Delay in Gorakh hill station project depriving Sindh of tourism revenueOctober 4, 2013
Karachi: Inordinate delay in the Gorakh hill station project is depriving Sindh of huge tourism revenue, but the bureaucracy is not serious to get this vital project completed and giving Sindh a good recreational site. Every year hundreds of thousands of well-to-do families, visit Murree, Kaghan, Naran, Abbottabad, Behrain, Chitral, Hunza and other hill stations to spend summer. Similarly, a large number newly married couples visit these hill stations on their honeymoons. Several tourist operators of Karachi are having a booming business by sending tourists and honeymoon couples to these upcountry hill stations.
Dr Aamir, a young surgeon of Karachi, who recently returned from Kaghan spending a honeymoon-week, said there were dozens of Karachi families visiting Kaghan on recreation trips. He said if the government develops the Gorakh hill station, just 450 kilometers north of Karachi, these tourists of Karachi could enjoy their trips just at a fraction of cost spent at upcountry hill stations, besides saving a lot of their journey time.
Gorakh Hill Station is situated at an elevation of 5,688 ft (1,734 m) in the Kirthar Mountains Range’s Sindh Segment, 94 km north west of Dadu city. Gorakh Hill Station is situated on one of the highest plateaus of Sindh, spread over 2,500 acres (10 km2), and due its surroundings, a unique adventure point for nature lovers.
Gorakh Plateau also serves as gateway for the villagers of Khuzdar District, Balochistan, who come over to the village, Wahi Pandi, in Sindh’s segment of Kirthar, about a third way downhill from Gorakh Hill Station for purchasing food and other Utilities.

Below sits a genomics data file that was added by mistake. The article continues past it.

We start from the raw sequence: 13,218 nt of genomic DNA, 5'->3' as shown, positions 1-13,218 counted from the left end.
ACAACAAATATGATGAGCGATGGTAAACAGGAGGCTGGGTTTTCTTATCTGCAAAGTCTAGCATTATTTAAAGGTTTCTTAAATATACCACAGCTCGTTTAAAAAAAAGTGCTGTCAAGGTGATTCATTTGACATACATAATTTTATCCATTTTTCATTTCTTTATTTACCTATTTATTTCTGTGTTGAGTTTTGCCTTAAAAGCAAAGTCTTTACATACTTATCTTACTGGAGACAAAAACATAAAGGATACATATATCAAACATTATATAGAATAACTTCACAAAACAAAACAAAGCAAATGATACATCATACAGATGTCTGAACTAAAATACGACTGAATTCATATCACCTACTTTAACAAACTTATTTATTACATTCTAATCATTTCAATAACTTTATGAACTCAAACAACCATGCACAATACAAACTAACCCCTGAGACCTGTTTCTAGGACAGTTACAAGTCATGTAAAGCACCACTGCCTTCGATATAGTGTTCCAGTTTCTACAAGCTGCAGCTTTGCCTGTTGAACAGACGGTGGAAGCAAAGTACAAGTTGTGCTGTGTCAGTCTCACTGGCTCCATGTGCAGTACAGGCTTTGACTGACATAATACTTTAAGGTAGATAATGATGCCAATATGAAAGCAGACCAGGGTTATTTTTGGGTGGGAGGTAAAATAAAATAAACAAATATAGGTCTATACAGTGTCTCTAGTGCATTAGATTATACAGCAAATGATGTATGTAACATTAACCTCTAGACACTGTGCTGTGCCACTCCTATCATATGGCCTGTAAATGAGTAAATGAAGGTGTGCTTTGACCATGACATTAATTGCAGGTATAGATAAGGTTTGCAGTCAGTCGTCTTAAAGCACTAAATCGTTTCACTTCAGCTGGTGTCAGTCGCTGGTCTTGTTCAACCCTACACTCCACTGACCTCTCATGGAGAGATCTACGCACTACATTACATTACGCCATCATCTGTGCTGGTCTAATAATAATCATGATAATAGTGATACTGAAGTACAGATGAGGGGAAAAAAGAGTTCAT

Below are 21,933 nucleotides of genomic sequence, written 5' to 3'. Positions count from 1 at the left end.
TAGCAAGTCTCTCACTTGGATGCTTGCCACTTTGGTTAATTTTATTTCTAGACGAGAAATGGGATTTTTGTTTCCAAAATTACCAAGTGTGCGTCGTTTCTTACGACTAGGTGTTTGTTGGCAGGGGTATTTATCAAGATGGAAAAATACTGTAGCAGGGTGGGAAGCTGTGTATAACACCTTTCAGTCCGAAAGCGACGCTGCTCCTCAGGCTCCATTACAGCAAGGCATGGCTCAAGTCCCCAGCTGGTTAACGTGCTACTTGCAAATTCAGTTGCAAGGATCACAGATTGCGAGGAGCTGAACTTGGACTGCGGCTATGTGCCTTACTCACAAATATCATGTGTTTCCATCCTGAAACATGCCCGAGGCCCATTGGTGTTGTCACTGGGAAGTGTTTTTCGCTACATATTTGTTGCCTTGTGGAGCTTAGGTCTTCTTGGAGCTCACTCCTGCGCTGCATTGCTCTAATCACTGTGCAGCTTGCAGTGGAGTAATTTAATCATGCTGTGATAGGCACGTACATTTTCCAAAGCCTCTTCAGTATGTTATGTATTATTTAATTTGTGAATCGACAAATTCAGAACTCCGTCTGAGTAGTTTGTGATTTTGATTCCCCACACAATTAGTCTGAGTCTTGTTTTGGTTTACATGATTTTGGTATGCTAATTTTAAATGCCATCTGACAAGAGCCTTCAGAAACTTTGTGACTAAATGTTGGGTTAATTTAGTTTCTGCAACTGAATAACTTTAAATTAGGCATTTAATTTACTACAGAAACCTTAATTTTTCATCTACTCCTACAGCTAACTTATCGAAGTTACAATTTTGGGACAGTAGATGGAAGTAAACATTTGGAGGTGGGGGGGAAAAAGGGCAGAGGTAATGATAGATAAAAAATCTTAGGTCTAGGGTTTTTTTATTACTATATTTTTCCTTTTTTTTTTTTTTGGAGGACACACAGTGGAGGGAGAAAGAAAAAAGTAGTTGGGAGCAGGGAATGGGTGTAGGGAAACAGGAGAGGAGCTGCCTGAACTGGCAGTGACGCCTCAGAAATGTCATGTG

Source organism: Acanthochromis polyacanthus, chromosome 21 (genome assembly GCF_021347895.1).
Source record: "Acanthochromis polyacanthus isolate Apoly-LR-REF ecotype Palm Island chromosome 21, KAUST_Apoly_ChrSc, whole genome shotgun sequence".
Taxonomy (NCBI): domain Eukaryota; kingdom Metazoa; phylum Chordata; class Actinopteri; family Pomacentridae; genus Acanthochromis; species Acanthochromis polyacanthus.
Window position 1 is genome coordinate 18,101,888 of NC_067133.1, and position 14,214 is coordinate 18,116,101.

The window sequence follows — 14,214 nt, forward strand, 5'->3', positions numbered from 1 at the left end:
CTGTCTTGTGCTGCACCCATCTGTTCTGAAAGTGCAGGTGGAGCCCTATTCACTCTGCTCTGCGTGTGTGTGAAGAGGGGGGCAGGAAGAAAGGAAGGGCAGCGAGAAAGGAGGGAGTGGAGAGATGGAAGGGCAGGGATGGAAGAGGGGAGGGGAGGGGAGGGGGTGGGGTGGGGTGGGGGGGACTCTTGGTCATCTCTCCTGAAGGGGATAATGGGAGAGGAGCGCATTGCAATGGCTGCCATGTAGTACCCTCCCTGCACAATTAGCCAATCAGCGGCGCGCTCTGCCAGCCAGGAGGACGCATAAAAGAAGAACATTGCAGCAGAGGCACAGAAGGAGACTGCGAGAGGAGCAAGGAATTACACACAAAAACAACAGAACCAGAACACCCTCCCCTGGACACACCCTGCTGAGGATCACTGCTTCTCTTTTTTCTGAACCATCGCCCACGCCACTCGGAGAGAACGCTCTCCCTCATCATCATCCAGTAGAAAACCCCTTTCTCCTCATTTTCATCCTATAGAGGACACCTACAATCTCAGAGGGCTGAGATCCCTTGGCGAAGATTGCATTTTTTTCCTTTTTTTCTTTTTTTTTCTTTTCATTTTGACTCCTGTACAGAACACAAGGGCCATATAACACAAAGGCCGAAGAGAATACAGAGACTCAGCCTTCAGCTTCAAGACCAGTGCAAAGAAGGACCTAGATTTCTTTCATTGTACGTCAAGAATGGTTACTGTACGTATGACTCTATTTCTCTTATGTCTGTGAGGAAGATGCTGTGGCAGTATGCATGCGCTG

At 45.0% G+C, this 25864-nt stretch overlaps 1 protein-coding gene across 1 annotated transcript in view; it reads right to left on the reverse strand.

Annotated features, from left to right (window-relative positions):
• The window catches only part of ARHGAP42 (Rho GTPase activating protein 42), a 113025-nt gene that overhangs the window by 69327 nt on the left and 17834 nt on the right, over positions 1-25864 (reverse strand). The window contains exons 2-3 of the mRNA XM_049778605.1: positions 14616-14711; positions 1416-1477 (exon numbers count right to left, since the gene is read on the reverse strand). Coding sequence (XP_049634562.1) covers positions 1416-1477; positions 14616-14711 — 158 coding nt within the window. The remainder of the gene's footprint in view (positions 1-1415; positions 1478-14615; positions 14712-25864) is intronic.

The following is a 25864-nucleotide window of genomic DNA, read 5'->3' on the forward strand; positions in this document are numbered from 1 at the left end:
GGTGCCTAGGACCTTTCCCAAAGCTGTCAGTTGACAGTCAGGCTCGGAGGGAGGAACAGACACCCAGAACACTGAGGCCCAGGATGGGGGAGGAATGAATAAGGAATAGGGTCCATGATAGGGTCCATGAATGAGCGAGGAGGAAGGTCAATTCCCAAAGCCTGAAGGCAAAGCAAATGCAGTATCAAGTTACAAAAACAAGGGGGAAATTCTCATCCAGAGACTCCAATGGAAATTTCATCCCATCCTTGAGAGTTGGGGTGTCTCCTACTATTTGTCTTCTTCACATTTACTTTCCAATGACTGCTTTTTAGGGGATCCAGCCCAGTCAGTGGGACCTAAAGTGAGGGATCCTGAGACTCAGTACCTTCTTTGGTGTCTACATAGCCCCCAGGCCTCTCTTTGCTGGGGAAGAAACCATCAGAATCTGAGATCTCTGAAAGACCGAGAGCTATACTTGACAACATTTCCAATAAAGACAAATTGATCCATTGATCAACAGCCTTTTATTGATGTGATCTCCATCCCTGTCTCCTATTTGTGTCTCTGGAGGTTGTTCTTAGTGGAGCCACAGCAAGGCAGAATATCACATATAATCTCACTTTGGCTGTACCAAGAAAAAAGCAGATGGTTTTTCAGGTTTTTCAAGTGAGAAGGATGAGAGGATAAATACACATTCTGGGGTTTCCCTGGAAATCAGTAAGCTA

The Gorakh Hills summit is 93 km from Dadu. The last small town before the Gorakh Hill is Wahi Pandi, settled in the lap of the Kirthar range. The road thereafter is towered slowly at the milestone of 53 km when one enters the Yaroo Pass (Yaroo Sain Jo Luck).
After crossing this pass 2,500 ft (760 m) above sea level, the journey continues in the mountains and at the milestone 76 km one reaches the base camp of another highest pass of the Kirthar range. It is known as Khanwal Pass (KP) on the elevation of 3,000 ft (910 m) and at the top of the KP the elevation is 5,000 ft (1,500 m) above sea level. The distance between the KP base camp and the KP top is four kilometres. The four-kilometre journey is too zigzag. After reaching the top of KP, drive continues to the Gorakh Hill top, which is the 13 km ahead. At the top of the hill there is a small rest-house, the only facility so far made available.
Gorakh Hills Development Authority (GHDA), an institution established to develop Sindh’s only hill station claims that this hill station would soon be further developed. It claims that development work at the site, stopped in past, has been restored and within six months Gorakh Hill station would be made easily accessible for everyone.
However, this vital project has been in limbo for last two decades and there are not visible signs of its early completion despite the tall claims of officials, because the project is not in the priority list of the provincial government. If the government really takes efforts for revival of this important project it could earn a huge tourist revenue besides improving soft image of the province.
Dr Aamir suggests that the government should establish a medical college and an engineering college at Gorakh or at least establish campuses of Sindh University, Shaheed Muhtarma Benazir Bhutto Medical University, Mehran University of Engineering and Technology, Quaid-e-Awam University of Engineering and Technology, and Shah Abdul Latif University, besides public schools and good boarding schools there so that to make it a city of educational institutes of Sindh on the pattern of Abbottabad.